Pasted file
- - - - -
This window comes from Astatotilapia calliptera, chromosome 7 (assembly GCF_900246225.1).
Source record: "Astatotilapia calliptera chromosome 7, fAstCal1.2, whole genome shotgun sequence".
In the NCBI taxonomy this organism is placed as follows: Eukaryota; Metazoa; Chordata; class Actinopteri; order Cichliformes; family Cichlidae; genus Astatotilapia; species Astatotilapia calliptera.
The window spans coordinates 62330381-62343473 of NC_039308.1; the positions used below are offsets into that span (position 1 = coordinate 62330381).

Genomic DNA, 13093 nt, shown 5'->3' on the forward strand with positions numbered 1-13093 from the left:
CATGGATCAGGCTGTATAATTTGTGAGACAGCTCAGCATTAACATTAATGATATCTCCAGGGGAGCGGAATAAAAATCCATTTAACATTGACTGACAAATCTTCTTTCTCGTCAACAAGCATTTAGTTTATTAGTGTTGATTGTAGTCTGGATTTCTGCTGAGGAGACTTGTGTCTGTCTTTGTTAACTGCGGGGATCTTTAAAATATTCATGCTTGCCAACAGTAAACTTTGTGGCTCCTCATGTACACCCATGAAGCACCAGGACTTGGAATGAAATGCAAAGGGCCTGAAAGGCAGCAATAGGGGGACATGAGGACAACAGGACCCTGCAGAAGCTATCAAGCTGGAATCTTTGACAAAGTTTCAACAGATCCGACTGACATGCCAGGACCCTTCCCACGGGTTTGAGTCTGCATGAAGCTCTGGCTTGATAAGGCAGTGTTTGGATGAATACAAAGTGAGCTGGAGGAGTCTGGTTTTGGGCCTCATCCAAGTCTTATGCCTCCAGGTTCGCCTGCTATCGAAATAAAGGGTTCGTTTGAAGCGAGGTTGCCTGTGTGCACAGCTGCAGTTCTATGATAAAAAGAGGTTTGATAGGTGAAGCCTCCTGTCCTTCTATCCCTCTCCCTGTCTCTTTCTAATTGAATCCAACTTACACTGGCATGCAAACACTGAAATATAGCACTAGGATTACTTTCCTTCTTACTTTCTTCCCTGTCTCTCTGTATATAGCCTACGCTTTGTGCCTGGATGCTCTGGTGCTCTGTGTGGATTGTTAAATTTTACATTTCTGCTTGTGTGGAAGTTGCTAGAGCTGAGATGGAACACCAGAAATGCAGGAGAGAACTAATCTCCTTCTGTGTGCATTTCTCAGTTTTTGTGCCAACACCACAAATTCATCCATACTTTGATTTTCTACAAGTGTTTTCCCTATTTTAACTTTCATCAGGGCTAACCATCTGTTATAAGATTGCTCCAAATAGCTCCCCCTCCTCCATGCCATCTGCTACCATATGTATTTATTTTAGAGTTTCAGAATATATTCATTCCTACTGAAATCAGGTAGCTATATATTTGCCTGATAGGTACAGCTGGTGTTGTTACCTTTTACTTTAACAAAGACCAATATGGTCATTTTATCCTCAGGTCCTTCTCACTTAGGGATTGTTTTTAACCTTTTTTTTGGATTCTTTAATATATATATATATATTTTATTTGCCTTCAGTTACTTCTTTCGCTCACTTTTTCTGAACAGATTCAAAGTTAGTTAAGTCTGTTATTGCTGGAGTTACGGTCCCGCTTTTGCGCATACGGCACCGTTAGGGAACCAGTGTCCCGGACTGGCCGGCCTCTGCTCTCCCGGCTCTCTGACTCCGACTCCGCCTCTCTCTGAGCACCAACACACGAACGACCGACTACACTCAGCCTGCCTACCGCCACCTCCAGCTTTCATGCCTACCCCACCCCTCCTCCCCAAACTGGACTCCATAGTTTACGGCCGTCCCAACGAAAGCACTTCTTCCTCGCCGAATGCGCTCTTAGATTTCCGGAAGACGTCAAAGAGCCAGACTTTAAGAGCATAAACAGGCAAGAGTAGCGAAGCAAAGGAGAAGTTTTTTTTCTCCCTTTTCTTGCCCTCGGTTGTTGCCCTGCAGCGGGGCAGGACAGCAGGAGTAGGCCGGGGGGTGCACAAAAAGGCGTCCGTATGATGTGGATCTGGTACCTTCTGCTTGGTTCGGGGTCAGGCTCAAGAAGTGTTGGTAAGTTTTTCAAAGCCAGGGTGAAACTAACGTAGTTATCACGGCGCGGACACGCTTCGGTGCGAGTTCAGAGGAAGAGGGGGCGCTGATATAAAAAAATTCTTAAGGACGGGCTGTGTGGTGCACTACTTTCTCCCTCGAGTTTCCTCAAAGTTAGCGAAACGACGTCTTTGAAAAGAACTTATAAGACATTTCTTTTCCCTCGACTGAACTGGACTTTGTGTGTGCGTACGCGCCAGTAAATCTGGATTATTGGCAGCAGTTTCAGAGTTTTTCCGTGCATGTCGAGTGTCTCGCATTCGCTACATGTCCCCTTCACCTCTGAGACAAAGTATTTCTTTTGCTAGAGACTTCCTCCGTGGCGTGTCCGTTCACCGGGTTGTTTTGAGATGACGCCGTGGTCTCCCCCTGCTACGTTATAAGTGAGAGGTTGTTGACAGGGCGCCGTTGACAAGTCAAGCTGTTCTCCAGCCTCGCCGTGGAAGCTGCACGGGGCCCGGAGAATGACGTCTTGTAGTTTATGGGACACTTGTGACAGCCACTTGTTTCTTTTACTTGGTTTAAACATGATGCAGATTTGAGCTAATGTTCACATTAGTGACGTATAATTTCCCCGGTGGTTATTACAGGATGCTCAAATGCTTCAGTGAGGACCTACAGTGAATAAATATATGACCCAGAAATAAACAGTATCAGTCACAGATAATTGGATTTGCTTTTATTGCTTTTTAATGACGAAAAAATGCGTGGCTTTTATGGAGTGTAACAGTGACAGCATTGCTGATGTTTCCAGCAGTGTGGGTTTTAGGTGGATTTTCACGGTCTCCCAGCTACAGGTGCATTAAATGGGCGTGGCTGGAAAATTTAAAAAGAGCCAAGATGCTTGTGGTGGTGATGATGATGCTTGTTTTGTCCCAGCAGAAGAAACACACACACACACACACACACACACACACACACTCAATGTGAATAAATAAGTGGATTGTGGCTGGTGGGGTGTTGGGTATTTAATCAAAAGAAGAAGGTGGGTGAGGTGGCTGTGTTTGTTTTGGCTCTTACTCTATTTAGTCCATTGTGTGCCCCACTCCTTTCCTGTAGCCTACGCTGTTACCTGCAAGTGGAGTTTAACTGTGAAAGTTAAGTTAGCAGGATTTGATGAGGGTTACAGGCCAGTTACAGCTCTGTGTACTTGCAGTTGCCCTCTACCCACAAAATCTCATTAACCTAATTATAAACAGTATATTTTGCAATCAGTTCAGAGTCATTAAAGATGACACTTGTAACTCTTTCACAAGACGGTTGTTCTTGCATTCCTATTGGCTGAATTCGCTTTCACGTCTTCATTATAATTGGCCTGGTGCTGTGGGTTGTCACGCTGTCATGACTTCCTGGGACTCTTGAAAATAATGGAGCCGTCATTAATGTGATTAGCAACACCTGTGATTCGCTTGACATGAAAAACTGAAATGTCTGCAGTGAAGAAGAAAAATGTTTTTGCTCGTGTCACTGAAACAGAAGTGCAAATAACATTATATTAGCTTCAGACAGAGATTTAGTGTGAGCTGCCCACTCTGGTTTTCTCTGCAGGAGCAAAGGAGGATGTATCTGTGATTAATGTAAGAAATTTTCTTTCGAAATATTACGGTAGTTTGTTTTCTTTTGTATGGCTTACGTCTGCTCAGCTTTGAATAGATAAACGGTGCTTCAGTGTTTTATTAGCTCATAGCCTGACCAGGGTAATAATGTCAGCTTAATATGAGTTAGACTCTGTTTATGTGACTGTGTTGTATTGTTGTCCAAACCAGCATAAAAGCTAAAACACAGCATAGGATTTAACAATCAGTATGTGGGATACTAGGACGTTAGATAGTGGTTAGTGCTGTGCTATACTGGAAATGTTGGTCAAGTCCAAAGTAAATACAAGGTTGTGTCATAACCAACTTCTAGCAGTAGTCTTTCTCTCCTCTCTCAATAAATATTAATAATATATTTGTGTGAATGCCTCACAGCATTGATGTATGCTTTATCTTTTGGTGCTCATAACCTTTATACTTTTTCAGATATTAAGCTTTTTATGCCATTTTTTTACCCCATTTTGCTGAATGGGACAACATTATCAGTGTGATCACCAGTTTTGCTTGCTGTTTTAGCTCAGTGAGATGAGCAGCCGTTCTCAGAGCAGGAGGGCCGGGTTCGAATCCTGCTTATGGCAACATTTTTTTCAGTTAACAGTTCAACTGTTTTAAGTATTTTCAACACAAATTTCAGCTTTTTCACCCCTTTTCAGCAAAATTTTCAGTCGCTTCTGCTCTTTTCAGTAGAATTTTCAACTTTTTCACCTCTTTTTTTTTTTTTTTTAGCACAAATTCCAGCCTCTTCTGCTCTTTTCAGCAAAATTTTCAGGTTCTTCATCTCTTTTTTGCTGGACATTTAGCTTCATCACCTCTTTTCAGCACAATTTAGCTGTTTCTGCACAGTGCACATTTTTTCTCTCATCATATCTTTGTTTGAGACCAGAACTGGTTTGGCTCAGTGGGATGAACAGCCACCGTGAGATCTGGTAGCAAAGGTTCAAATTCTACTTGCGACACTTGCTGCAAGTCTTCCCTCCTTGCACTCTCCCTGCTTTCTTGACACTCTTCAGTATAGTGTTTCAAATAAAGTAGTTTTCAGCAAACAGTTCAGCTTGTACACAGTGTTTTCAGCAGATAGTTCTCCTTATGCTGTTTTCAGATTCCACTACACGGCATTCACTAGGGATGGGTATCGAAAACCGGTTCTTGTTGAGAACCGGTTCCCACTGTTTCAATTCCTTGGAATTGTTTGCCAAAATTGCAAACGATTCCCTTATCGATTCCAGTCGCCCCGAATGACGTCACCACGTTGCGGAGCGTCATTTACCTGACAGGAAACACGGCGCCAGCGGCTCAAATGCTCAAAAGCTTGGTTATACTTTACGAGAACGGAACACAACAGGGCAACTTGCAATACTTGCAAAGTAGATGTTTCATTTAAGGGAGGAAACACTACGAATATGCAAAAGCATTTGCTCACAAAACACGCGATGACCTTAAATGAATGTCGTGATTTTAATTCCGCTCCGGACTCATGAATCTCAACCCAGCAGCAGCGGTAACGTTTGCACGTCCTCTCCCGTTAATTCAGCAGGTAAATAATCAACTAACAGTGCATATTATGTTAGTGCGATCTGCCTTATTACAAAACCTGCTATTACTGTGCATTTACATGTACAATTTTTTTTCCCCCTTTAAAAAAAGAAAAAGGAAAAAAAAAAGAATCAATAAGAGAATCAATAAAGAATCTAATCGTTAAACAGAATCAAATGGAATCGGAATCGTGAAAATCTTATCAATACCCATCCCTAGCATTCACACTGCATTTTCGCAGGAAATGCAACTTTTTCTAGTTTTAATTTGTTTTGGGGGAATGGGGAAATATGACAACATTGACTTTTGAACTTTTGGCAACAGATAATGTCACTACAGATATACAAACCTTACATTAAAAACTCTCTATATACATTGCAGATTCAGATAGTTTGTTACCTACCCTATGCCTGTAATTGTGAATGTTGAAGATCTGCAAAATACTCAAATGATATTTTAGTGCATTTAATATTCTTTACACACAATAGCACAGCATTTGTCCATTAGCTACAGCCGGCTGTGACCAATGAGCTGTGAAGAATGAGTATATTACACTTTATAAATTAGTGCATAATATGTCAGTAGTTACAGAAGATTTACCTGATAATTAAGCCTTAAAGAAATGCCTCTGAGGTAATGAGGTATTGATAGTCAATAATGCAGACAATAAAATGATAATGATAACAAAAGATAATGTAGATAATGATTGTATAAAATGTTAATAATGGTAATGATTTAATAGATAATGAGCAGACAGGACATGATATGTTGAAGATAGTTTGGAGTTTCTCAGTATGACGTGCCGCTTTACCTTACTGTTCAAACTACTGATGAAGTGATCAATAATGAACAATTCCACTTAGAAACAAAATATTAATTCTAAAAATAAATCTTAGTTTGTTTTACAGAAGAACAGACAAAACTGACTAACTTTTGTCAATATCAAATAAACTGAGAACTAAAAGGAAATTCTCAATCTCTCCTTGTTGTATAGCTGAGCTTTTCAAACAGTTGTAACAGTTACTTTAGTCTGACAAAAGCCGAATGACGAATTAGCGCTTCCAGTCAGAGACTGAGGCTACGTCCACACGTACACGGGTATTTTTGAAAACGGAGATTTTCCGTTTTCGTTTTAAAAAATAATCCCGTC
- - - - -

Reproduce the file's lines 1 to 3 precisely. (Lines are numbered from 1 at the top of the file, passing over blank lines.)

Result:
This window comes from Astatotilapia calliptera, chromosome 7 (assembly GCF_900246225.1).
Source record: "Astatotilapia calliptera chromosome 7, fAstCal1.2, whole genome shotgun sequence".
In the NCBI taxonomy this organism is placed as follows: Eukaryota; Metazoa; Chordata; class Actinopteri; order Cichliformes; family Cichlidae; genus Astatotilapia; species Astatotilapia calliptera.